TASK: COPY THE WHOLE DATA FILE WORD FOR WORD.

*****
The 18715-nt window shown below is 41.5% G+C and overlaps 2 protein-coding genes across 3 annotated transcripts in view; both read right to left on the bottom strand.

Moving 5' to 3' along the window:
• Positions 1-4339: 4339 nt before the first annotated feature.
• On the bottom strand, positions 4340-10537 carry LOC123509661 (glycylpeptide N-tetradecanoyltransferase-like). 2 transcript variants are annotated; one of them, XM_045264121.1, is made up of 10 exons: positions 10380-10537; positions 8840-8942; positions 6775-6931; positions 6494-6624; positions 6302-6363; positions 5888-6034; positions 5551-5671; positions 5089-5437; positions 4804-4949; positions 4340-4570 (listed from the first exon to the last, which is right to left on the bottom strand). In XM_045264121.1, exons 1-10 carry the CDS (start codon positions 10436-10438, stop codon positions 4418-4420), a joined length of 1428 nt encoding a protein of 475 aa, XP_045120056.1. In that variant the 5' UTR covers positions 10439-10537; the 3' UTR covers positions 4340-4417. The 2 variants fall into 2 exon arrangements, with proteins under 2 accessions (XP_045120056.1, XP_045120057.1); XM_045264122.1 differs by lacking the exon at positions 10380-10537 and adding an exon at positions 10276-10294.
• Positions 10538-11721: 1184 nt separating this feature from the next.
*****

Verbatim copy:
The 18715-nt window shown below is 41.5% G+C and overlaps 2 protein-coding genes across 3 annotated transcripts in view; both read right to left on the bottom strand.

Moving 5' to 3' along the window:
• Positions 1-4339: 4339 nt before the first annotated feature.
• On the bottom strand, positions 4340-10537 carry LOC123509661 (glycylpeptide N-tetradecanoyltransferase-like). 2 transcript variants are annotated; one of them, XM_045264121.1, is made up of 10 exons: positions 10380-10537; positions 8840-8942; positions 6775-6931; positions 6494-6624; positions 6302-6363; positions 5888-6034; positions 5551-5671; positions 5089-5437; positions 4804-4949; positions 4340-4570 (listed from the first exon to the last, which is right to left on the bottom strand). In XM_045264121.1, exons 1-10 carry the CDS (start codon positions 10436-10438, stop codon positions 4418-4420), a joined length of 1428 nt encoding a protein of 475 aa, XP_045120056.1. In that variant the 5' UTR covers positions 10439-10537; the 3' UTR covers positions 4340-4417. The 2 variants fall into 2 exon arrangements, with proteins under 2 accessions (XP_045120056.1, XP_045120057.1); XM_045264122.1 differs by lacking the exon at positions 10380-10537 and adding an exon at positions 10276-10294.
• Positions 10538-11721: 1184 nt separating this feature from the next.